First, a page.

Microsoft's Revamped Zune Still No Match For Apple iPod - InformationWeek

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Microsoft's Revamped Zune Still No Match For Apple iPod

Despite its better screen and improved wireless capabilities, analysts suggest Microsoft's second attempt at dethroning Apple still lacks innovation.

Microsoft unveiled its revamped Zune on Tuesday, introducing a smaller, sleeker device with a better screen and new wireless capabilities. In addition, the company launched Zune Social, an online community for music lovers, whether or not they own a Zune.

However, most experts agree that Microsoft's second-generation Zune is unlikely to have an impact on the success of Apple's iPod, and much more innovation is needed for the Zune to pose a threat to the market-leading digital music player.

Microsoft's new lineup includes an 80Gbyte Zune with a 3.2-inch display for $250. The flash versions include an 8Gbyte player for $200 and a 4Gbyte player for $150. The largest Zune is only available in black, while the others are also sold in pink, green and red.

Analysts on Wednesday welcomed the improvements Microsoft made, saying the new and improved Zune contains the baseline enhancements to hold on to customers and attract new ones -- mostly at the expense of iPod alternatives from companies like SanDisk and Creative. "By and large, it's not going to impact Apple at all," Van Baker, analyst for Gartner, told InformationWeek on Wednesday. "But it will impact the other alternatives to Apple."

That's because the iPod remains in a league of its own, accounting for more than 70% of the music players sold worldwide. While Microsoft has sold 1.2 million Zune devices since releasing it last holiday season, Apple between October 2006 and June of this year sold 41.4 million iPods, according to figures from each company, respectively.

In trying to build an iPod killer, Microsoft has been innovative in its use of Wi-Fi. The first version let people share music wirelessly, a feature not on the iPod. Due to negotiations with record companies, however, music shared would expire in a few days, and there was a limit as to how many times music could be shared.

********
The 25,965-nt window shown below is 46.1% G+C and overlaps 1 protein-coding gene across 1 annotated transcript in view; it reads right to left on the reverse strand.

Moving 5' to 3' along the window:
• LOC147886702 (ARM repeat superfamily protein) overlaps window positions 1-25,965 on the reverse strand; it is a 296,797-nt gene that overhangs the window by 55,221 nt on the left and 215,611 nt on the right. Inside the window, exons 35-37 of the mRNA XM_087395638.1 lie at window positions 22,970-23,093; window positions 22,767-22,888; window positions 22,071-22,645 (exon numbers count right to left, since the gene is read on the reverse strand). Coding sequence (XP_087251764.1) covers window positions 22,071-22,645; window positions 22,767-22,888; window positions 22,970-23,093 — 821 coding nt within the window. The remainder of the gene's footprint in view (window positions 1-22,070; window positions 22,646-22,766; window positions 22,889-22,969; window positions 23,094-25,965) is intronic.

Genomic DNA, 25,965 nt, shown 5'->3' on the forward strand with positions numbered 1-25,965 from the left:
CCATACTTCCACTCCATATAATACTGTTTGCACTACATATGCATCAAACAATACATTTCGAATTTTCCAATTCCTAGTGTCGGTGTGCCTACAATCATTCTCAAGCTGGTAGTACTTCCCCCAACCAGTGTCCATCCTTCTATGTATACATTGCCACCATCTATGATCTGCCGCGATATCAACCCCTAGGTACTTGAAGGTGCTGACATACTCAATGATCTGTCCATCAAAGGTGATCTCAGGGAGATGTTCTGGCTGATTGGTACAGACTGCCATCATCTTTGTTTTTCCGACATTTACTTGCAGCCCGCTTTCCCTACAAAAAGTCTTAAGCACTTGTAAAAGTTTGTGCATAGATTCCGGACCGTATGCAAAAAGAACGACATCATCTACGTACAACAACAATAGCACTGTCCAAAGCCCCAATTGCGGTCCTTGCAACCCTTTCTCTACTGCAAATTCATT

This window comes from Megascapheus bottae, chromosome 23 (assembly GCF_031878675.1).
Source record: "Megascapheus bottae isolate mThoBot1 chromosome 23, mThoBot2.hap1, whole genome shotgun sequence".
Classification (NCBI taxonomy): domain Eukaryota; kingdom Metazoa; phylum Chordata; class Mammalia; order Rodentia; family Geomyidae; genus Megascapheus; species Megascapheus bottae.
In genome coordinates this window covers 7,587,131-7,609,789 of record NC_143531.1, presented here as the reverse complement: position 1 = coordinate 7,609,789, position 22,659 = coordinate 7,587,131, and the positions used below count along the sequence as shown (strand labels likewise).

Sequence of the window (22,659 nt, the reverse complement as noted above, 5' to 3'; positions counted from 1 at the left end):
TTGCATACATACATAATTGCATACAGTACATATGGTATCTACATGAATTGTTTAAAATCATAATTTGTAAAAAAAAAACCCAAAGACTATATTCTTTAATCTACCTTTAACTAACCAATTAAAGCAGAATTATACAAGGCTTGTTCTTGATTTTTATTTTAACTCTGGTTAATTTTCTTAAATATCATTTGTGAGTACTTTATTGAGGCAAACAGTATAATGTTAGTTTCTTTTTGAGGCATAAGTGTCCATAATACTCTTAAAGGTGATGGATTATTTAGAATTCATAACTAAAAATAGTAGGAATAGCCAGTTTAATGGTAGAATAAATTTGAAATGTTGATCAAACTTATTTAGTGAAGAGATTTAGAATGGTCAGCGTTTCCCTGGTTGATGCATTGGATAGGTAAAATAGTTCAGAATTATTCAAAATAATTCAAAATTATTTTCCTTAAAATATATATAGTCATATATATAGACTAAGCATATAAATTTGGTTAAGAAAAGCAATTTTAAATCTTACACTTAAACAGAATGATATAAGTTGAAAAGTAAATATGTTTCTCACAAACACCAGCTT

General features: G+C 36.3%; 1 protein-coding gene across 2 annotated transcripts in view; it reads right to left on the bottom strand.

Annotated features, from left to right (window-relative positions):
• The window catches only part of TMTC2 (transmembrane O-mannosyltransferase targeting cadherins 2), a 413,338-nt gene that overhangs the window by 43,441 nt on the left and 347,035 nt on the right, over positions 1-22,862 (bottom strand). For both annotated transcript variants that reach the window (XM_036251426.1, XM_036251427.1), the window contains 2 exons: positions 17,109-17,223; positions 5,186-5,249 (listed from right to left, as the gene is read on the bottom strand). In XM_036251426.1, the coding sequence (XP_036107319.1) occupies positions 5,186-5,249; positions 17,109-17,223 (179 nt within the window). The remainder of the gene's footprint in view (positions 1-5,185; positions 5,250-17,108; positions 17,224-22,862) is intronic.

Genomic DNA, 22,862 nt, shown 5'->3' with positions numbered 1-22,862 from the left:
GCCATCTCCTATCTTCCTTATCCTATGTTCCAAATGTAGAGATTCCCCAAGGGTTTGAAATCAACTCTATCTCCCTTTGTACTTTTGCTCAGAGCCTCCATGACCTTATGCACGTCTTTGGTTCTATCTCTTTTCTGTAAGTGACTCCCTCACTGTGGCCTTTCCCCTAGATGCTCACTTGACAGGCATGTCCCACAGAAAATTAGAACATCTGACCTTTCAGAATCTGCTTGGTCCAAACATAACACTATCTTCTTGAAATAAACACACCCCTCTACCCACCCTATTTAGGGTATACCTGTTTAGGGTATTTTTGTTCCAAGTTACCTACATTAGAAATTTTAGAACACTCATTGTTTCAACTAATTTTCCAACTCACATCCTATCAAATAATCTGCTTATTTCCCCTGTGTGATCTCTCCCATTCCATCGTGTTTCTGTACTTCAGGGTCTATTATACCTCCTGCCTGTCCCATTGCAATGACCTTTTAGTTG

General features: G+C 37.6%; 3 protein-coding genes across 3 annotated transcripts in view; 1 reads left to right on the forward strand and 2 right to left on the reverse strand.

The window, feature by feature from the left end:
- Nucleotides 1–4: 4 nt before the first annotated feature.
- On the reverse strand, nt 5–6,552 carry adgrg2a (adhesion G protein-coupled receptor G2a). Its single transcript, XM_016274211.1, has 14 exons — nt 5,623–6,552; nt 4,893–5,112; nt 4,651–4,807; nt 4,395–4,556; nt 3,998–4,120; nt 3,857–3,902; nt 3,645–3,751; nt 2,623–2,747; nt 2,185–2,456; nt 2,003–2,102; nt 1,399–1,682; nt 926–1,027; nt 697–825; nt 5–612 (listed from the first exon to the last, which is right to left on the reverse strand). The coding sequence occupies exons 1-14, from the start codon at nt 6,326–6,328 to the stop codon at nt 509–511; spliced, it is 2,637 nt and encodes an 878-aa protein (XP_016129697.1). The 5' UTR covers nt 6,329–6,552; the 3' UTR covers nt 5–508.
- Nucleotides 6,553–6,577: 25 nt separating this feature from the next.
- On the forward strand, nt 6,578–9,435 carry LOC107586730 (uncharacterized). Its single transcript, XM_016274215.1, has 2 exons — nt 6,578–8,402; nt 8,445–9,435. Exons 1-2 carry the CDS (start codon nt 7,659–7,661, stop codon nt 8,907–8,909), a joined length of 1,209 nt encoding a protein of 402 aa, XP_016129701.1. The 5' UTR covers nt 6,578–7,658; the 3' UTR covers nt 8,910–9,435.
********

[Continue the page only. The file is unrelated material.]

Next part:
The new Zune, which is scheduled for release in mid-November, will hold music from other Zune players indefinitely and will allow unlimited sharing. The original restriction of playing shared songs only three times on each Zune remains.

Besides loosening up the conditions on sharing music, Microsoft also has made it possible for Zune users to synchronize the device wirelessly with a PC. The Zune, however, can't buy music wirelessly from an online store, a feature Apple added to its new iPod Touch and iPhone.

Other Zune improvements included a reworked navigation button, and the use of flash memory, a form of storage with no moving parts that's sturdier than a hard drive and accommodates smaller devices. Apple also uses flash memory in some of its iPods.

While all the improvements are welcome, they only keep Microsoft in the game, analysts said. "They're going to have to do a lot more to compete with Apple, but at least they have the base-level stuff they need," Baker said.

Samir Bhavnani, analyst for Current Analysis West, agreed, adding that Microsoft needs to be more innovative. "If you look at what Apple has done in the last two years, and what they'll do in the next two years, then Microsoft will have to make greater advances if they're going to be a serious player," he said.

Microsoft's use of Wi-Fi, for example, shows some real innovation, but the company will need to push the technology further. "They've got to enhance that innovation, or find a new innovation that will set them apart from what Apple is doing," Baker said. "That's going to be tough because Apple is pretty innovative. They're a tough competitor to attack."

Among the innovations Apple introduced in September was a touch-screen iPod that could buy songs wirelessly from the iTunes music store. In addition, the company revamped its entire portfolio.

"They're still behind Apple, and there's not a single person in Microsoft who will tell you they're ahead," Bhavnani said.

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